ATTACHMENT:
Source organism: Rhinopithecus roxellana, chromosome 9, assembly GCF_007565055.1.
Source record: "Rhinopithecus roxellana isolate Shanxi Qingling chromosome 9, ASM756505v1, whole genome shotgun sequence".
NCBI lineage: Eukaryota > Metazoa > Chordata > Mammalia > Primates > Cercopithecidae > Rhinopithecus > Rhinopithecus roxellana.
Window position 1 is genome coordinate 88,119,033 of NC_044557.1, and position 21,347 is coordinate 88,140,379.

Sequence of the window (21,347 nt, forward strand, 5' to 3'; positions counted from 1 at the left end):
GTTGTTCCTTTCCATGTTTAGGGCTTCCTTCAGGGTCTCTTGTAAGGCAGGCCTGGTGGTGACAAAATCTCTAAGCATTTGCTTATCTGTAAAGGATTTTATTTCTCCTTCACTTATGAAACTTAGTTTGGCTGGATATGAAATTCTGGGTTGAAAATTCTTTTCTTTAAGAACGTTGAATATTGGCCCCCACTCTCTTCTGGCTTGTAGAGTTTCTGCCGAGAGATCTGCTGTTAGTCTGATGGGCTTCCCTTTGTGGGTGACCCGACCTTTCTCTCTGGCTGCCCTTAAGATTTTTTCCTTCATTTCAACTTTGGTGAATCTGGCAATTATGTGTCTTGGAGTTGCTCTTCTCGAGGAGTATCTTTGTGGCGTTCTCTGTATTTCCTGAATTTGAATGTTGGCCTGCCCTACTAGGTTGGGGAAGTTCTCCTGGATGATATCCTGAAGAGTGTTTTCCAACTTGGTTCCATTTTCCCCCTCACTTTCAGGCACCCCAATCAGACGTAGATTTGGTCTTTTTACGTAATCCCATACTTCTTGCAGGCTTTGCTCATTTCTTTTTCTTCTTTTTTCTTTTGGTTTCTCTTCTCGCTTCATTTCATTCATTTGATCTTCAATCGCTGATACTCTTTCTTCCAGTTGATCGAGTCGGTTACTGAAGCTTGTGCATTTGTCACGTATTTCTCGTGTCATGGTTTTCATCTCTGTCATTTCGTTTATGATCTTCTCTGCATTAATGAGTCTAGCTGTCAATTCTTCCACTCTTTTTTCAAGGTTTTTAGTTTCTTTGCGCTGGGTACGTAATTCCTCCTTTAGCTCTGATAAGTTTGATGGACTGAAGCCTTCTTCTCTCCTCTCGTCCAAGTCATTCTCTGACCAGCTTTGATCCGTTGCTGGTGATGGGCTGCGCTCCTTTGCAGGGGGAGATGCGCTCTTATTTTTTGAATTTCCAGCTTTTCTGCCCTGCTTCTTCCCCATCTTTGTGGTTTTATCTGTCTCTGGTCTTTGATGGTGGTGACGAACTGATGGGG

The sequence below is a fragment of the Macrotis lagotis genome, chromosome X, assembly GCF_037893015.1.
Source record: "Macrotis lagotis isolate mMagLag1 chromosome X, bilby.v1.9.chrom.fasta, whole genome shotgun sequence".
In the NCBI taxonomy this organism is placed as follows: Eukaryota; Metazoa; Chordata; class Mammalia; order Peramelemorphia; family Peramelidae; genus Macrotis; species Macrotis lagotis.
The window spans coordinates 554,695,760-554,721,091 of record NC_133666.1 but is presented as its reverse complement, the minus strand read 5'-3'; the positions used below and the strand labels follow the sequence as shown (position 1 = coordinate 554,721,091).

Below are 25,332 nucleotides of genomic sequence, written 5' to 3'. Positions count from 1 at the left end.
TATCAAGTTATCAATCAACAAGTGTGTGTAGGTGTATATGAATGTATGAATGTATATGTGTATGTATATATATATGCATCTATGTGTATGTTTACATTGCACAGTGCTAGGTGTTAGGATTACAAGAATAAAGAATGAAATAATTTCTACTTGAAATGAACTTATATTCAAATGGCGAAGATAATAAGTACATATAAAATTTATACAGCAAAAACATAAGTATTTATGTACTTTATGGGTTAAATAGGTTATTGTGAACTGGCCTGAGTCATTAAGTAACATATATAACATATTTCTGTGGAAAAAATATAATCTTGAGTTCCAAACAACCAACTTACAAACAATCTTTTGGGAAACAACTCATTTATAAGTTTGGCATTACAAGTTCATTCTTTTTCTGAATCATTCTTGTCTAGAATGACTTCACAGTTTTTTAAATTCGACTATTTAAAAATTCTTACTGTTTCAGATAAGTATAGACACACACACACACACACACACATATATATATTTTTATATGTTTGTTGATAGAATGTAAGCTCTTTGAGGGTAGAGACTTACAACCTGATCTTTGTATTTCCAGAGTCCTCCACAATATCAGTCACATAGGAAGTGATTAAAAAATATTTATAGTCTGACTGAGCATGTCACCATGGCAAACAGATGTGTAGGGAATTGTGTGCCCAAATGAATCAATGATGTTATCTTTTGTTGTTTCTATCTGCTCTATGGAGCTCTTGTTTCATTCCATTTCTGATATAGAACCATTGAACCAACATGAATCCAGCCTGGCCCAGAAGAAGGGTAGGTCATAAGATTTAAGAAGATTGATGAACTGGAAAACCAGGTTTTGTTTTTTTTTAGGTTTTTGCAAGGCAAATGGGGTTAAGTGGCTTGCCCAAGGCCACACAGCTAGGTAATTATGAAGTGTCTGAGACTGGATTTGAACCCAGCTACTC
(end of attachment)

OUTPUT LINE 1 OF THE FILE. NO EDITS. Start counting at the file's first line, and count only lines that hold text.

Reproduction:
Source organism: Rhinopithecus roxellana, chromosome 9, assembly GCF_007565055.1.